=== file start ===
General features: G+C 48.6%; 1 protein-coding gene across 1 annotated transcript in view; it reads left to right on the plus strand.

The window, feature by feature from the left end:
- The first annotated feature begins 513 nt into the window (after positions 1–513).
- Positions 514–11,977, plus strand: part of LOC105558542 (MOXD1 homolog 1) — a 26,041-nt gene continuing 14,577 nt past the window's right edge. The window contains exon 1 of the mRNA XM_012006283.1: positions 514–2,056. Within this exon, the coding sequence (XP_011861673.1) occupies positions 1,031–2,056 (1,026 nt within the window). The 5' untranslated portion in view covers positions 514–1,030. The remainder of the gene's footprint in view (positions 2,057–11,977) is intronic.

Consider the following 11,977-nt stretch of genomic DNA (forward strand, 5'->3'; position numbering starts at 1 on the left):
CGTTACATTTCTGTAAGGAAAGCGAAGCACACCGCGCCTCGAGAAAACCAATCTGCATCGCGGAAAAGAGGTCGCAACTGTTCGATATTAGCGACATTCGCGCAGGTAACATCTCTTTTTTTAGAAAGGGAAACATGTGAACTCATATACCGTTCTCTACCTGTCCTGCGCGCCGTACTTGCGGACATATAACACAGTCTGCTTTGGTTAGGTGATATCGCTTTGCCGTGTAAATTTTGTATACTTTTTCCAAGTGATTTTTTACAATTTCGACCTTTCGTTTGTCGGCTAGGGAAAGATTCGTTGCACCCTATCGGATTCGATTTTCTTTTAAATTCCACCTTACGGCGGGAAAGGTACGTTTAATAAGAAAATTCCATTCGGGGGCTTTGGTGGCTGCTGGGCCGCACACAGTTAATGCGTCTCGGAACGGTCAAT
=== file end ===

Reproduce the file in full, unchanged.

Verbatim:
General features: G+C 48.6%; 1 protein-coding gene across 1 annotated transcript in view; it reads left to right on the plus strand.

The window, feature by feature from the left end:
- The first annotated feature begins 513 nt into the window (after positions 1–513).
- Positions 514–11,977, plus strand: part of LOC105558542 (MOXD1 homolog 1) — a 26,041-nt gene continuing 14,577 nt past the window's right edge. The window contains exon 1 of the mRNA XM_012006283.1: positions 514–2,056. Within this exon, the coding sequence (XP_011861673.1) occupies positions 1,031–2,056 (1,026 nt within the window). The 5' untranslated portion in view covers positions 514–1,030. The remainder of the gene's footprint in view (positions 2,057–11,977) is intronic.

Consider the following 11,977-nt stretch of genomic DNA (forward strand, 5'->3'; position numbering starts at 1 on the left):
CGTTACATTTCTGTAAGGAAAGCGAAGCACACCGCGCCTCGAGAAAACCAATCTGCATCGCGGAAAAGAGGTCGCAACTGTTCGATATTAGCGACATTCGCGCAGGTAACATCTCTTTTTTTAGAAAGGGAAACATGTGAACTCATATACCGTTCTCTACCTGTCCTGCGCGCCGTACTTGCGGACATATAACACAGTCTGCTTTGGTTAGGTGATATCGCTTTGCCGTGTAAATTTTGTATACTTTTTCCAAGTGATTTTTTACAATTTCGACCTTTCGTTTGTCGGCTAGGGAAAGATTCGTTGCACCCTATCGGATTCGATTTTCTTTTAAATTCCACCTTACGGCGGGAAAGGTACGTTTAATAAGAAAATTCCATTCGGGGGCTTTGGTGGCTGCTGGGCCGCACACAGTTAATGCGTCTCGGAACGGTCAAT